• Americas

Flooded Commercial HVAC Units: Fixing HVAC Units After Flooding

The U.S. is home to millions of successful businesses that hope for the best. Unfortunately, Mother Nature may have other plans. Flooding has become a common threat, and recent reports suggest it will only grow worse. According to Pacific Standard magazine, changing atmospheric conditions has led to an increase in the frequency and severity of extreme flooding. As a result, floods are likely to be larger and last longer than those of the past. Even with the best intentions concerning your facility readiness plan, Facility Managers may face flooded commercial HVAC units. Although it might seem like the process for remedying flooded units is to let them dry out, it is much more involved. Facility management professionals should follow these steps for minimizing risk and ensuring systems function as expected, says FacilitiesNet.

Shut Down Power to the HVAC System

Now, let’s address the elephant in the room. It is essential to shut down power to the HVAC unit as soon as possible. For vacant facilities, it may be wise to power down the unit before a storm’s arrival, which will minimize damage to the computer and electrical components. If the unit was left on, shut it down before any servicing after the flood.

Inspect Flooded Commercial HVAC Units for Debris and Damage

After an event, the unit will take on water. This may be true of rooftop units as well that succumbed to excessive rainfall or flooding on roofs where drainage could not keep up with precipitation rates. Inspect all units for signs of damage and flooding. Also, remove debris from the ducts and units. For all repairs requiring technical skills, contact an appropriate field service technician. Even if you know how to repair the unit yourself, self-repairs may void warranties and insurance liability.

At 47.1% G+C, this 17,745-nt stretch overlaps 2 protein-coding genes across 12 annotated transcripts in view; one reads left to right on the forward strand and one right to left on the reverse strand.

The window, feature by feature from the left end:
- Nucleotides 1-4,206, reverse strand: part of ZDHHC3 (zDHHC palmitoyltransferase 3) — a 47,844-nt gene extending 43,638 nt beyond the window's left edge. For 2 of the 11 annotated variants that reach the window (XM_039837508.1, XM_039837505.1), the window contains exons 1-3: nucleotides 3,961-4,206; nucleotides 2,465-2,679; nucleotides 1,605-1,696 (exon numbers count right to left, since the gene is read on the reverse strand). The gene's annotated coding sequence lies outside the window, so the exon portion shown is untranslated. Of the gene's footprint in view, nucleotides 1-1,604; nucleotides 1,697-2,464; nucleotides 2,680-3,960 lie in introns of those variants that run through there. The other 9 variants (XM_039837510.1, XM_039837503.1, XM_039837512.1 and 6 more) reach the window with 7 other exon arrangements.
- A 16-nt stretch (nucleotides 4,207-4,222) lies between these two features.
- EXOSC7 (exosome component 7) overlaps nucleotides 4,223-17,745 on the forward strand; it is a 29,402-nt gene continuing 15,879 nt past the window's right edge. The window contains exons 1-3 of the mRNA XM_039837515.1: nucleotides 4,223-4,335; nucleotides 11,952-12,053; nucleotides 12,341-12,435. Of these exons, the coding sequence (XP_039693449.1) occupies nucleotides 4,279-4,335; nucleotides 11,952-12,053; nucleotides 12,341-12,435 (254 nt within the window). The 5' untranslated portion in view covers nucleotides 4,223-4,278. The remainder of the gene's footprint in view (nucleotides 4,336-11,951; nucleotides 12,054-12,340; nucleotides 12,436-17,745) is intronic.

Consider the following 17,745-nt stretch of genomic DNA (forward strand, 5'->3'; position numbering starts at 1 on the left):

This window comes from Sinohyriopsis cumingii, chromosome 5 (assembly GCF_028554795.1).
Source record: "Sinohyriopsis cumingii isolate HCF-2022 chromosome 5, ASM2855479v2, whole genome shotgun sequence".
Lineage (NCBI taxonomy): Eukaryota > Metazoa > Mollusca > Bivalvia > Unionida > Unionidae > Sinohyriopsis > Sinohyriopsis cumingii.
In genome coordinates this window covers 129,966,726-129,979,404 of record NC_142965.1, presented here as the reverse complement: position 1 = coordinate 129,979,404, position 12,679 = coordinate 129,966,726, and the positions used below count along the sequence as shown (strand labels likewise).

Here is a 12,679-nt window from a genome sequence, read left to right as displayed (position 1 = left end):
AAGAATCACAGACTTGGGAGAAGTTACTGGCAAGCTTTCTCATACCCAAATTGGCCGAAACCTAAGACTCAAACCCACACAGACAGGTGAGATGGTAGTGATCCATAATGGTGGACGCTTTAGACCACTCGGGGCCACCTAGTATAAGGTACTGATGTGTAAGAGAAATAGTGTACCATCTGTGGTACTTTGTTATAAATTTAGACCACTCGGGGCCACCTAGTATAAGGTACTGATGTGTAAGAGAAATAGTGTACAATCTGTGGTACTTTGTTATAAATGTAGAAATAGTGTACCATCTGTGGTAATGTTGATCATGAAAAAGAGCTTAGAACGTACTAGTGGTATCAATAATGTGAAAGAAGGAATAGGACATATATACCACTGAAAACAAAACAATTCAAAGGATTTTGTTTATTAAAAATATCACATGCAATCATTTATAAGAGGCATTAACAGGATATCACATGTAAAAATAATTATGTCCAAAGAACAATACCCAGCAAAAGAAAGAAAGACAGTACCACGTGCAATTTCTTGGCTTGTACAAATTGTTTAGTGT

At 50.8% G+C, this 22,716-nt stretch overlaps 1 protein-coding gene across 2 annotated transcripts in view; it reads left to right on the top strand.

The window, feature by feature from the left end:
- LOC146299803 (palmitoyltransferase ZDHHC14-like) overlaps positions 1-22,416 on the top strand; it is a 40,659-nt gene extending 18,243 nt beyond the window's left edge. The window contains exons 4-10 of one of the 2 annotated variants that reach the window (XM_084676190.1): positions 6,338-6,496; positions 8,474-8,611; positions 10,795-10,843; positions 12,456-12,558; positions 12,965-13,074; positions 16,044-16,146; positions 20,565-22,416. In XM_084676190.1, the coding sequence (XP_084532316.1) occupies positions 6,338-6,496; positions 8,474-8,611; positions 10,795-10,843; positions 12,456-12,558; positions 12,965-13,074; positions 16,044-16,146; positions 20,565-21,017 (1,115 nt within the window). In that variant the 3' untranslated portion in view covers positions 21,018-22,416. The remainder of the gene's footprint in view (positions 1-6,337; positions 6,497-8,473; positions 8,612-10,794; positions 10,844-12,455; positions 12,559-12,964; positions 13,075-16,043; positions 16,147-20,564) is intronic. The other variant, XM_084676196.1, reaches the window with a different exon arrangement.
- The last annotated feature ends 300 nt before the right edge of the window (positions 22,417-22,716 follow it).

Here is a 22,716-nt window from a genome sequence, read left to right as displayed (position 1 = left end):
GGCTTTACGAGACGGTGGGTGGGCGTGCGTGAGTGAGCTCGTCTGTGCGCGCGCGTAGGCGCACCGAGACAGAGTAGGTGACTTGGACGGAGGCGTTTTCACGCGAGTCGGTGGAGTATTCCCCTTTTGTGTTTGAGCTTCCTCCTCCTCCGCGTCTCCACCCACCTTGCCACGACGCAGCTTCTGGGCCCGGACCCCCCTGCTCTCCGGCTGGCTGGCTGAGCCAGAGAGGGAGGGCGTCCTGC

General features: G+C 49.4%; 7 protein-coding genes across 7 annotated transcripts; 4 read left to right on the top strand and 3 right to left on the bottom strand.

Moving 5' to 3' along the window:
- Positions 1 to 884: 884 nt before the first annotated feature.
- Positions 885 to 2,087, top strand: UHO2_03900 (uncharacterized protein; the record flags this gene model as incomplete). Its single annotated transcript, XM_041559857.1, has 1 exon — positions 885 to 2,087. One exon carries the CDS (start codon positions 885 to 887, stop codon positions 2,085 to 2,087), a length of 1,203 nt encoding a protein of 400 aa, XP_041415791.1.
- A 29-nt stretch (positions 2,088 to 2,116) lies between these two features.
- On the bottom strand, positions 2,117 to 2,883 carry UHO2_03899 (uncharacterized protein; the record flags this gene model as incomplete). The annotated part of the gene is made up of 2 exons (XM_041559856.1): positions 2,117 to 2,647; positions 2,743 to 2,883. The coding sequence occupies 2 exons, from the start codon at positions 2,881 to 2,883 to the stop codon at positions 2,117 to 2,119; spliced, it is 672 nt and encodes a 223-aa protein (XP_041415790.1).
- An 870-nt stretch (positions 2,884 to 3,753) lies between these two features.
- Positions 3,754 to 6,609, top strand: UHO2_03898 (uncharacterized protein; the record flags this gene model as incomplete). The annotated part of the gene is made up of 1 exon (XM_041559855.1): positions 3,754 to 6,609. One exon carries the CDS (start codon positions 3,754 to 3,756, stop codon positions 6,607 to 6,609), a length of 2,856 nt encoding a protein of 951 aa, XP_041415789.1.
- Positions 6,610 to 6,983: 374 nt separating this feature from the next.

Clean

Before beginning the cleaning process, seal off the affected area. This is especially true for connected HVAC systems that serve multiple parts of a building. Next, it is time to clean the unit. This includes physically wiping away all mud and other materials from the unit. Any components, such as filters, capable of absorbing flood water will need replacement as well. Also, always wear appropriate gear, including goggles, face masks, and gloves when working in affected areas.

Disinfect

Disinfecting is best achieved by cleaning with bleach and following with a clean water rinse. Furthermore, work from clean-to-dry, eliminating the risk of recontamination. Remember, flood waters may contain numerous bacteria and pathogens, which may be aerosolized within the HVAC unit. Bleach will kill them.

Bring the System Back Online

Depending on precautionary steps taken, such as shutting down automatic HVAC controls prior to a storm’s arrival, begin the process of bringing the system back online. It may be necessary to restore power and reset system functions to manual.

Run HVAC System Continuous to Flush All Air

Facilities Managers will next run the system continuously for a period of no less than 48 hours to flush out all contaminated air and identify any possible problems.

Perform Additional Health and Safety Checks

Additional health and safety checks include inspecting the area again for the presence of gases or chemicals that may harm building occupants and equipment. Remember, humidity can devastate electronic equipment.

Avoid the Hassle by Letting an Emergency Facility Services Provider Handle the Work

Restoring the function of flooded commercial HVAC units is not a small task. Depending on the severity of flooding and damage to the unit, repairs may take days, if not weeks to complete. Think about it. Something may have been swimming around in your unit. Do you want to take the risk of running it without professional help? Instead of trying to go it alone, minimize disruption by working with an expert provider of emergency facility services. Also, establish such relationships well in advance before the rainy season ever arrives.

  • Regions

© 2019 Cushman & Wakefield, Inc.